University of South Florida


A woman in a suit.

Karen Ruiz-Ayala, MPH. (Photo courtesy of Ruiz-Ayala) 

The voyage of one COPH alumni through public health

Originally from Puerto Rico, Karen Ruiz-Ayala, a USF College of Public Health alumna, moved to Spring Hill, Fla. when she was young and discovered her passion for public health through reading.

“I was very interested in medical history and stories. An important introduction to the topic of public health was the book “Deadly” by Julie Chibbaro. It’s a fictionalized story about a young girl working as a lab assistant in New York at the turn of the century investigating a strange illness outbreak that would later be known as the famous Typhoid Mary case.,” she said.

Ruiz-Ayala’s decision to attend the COPH was influenced by its emphasis on research opportunities, notably the COPH Activist Lab, where she served as a student board member.

 "Dr. Karen Liller, the director of the Activist Lab, was a big inspiration,” Ruiz-Ayala said. “She made me feel like I could accomplish anything I set my mind to and was a role model for me."

Amidst her academic pursuits, Ruiz-Ayala faced the challenge of adapting to the COVID-19 pandemic. Reflecting on this experience, she shared, "We were sent home just a few weeks into my first semester at USF, and it was surreal learning about public health and its history while living through a pandemic as well.It was one of the best lessons about socioeconomic determinants of health and well-being that I could have ever had.”

Transitioning from academia to practical application, Ruiz-Ayala began her public health career at Hillsborough County Mosquito Management, where she worked as a mosquito control technician. In 2023, Ruiz went on to earn her master of public health, with a concentration in epidemiology from the University of Glasgow, in the United Kingdom.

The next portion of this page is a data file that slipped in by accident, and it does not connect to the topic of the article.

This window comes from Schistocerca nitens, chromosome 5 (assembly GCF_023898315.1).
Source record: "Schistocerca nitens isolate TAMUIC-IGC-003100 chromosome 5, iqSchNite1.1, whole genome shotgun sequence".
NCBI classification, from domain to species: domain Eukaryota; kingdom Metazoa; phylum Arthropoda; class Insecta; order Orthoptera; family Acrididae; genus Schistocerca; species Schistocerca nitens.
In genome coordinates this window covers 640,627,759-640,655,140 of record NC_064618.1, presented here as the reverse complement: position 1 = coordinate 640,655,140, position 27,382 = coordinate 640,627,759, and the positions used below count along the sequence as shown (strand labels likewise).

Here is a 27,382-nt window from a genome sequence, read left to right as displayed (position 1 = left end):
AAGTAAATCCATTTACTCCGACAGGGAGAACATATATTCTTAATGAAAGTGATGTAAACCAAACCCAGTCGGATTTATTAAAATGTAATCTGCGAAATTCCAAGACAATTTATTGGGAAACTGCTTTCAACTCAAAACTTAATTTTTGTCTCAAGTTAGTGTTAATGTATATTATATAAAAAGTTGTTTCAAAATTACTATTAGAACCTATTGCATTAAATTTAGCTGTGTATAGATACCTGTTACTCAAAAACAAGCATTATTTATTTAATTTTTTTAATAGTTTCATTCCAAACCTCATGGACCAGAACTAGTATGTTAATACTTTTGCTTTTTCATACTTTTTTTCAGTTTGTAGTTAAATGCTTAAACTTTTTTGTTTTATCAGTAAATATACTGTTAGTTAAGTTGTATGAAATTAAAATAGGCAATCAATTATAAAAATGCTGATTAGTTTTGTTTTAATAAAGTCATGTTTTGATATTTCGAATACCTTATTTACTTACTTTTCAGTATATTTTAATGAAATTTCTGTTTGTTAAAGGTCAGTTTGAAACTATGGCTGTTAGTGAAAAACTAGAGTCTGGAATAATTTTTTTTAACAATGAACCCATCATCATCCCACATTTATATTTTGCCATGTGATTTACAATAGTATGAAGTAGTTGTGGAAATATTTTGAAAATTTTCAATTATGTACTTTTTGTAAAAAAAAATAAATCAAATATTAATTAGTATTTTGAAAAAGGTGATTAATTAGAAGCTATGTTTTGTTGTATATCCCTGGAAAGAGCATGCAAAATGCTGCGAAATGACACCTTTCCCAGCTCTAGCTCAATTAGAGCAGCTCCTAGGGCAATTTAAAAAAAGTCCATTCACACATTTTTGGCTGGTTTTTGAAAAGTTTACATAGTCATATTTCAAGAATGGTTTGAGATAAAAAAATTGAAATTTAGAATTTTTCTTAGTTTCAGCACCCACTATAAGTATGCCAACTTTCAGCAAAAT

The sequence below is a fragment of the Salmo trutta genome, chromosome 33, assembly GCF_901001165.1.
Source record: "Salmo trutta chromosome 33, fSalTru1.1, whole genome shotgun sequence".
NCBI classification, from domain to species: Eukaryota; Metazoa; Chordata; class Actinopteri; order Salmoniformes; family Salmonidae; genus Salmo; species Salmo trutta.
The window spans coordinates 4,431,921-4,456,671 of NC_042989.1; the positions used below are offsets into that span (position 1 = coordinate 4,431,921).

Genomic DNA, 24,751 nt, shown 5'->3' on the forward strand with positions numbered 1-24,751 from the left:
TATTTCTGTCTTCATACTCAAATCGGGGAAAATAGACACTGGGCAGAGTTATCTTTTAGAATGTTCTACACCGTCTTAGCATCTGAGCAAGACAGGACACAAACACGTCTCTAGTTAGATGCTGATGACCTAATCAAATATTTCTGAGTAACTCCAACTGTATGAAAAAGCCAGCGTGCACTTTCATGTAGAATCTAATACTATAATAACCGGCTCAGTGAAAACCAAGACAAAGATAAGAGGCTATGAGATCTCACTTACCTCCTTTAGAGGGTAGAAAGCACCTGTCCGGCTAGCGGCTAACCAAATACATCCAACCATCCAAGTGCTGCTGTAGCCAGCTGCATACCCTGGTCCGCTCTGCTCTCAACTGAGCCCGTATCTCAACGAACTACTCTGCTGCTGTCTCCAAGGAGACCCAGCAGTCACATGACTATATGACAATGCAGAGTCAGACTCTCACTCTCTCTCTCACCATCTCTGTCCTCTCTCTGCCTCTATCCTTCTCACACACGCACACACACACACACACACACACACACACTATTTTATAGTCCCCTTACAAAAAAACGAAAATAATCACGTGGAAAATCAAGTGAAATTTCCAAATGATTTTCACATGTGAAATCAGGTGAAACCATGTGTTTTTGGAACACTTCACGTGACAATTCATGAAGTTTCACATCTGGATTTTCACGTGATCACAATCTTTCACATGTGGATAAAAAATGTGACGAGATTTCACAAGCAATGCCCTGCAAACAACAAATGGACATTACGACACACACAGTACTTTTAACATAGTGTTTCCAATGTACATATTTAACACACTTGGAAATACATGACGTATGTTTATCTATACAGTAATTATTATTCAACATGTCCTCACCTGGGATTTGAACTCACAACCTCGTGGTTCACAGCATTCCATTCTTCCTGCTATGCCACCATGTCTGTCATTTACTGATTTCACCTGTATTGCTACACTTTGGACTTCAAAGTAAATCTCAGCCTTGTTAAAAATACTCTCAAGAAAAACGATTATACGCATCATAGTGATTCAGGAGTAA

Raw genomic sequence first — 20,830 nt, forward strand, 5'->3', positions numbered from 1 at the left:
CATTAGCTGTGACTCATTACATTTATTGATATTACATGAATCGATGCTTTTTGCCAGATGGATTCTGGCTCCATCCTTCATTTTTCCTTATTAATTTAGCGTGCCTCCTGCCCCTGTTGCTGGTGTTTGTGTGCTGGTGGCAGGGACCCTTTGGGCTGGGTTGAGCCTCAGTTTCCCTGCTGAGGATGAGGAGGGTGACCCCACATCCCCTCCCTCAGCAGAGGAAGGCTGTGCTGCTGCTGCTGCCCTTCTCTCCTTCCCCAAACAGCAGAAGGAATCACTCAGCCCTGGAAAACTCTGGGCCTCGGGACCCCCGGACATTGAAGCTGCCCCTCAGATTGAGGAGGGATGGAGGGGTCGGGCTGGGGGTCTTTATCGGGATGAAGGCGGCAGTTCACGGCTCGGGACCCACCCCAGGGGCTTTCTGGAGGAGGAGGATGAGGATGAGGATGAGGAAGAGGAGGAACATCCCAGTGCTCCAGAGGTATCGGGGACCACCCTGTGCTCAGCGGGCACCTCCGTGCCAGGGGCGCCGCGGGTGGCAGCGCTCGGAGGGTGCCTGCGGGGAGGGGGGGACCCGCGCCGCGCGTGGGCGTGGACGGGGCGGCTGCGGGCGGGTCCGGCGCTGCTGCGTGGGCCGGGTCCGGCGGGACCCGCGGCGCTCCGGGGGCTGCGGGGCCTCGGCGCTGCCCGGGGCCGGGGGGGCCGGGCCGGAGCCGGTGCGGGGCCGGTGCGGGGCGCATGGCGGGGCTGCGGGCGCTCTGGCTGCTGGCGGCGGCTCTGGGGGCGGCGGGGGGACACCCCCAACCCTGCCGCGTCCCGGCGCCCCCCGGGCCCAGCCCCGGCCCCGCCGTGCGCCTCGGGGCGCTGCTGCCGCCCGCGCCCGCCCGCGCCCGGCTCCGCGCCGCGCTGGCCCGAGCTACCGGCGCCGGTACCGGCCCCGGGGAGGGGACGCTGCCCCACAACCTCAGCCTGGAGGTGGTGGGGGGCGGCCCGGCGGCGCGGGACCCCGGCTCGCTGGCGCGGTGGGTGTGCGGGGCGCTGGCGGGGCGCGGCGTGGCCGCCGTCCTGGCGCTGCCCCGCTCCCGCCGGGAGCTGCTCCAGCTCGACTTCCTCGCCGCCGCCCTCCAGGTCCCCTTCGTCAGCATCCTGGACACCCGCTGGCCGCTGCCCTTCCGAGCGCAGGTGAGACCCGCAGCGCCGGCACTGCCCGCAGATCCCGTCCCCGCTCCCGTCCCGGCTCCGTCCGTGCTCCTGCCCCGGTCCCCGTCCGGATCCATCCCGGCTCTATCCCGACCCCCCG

Currently, Ruiz-Ayala is the public health officer for Carnival Cruise Lines, working onboard the Carnival Paradise.

a woman on a ship

As part of her integrated pest management duties, Ruiz-Ayala waits for ship clearance from local port authorities in order to go outside and check that the rat guard was placed properly to ensure the ship can avoid rodents coming onboard via the mooring lines. (Photo courtesy of Ruiz-Ayala)

In her role, Ruiz-Ayala said she ensures compliance with disease prevention and control measures, including COVID-19 protocols, and participates in outbreak management teams. She also oversees vessel compliance in areas such as sanitation and pest management, conducting audits and inspections to uphold public health standards.

“A passenger once asked me what I do onboard. I started to answer with a generic, ‘I’m the public health officer and my main responsibility is ensuring we prevent any illness outbreaks,’” Ruiz-Ayala said. “But our senior doctor cut in and said ‘She’s like the doctor for the whole boat. When people come to see me for something I can only ensure that individual is healthy, but she ensures the entire boat stays healthy’.”